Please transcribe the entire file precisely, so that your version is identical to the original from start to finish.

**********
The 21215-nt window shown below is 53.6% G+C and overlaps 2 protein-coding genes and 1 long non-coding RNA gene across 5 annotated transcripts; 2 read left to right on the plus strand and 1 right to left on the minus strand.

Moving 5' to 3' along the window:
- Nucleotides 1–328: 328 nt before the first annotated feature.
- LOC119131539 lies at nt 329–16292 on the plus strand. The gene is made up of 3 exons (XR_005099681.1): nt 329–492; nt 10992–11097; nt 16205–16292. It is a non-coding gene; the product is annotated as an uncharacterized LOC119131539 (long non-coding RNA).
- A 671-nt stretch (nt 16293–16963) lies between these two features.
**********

The 21215-nt window shown below is 53.6% G+C and overlaps 2 protein-coding genes and 1 long non-coding RNA gene across 5 annotated transcripts; 2 read left to right on the plus strand and 1 right to left on the minus strand.

Moving 5' to 3' along the window:
- Nucleotides 1–328: 328 nt before the first annotated feature.
- LOC119131539 lies at nt 329–16292 on the plus strand. The gene is made up of 3 exons (XR_005099681.1): nt 329–492; nt 10992–11097; nt 16205–16292. It is a non-coding gene; the product is annotated as an uncharacterized LOC119131539 (long non-coding RNA).
- A 671-nt stretch (nt 16293–16963) lies between these two features.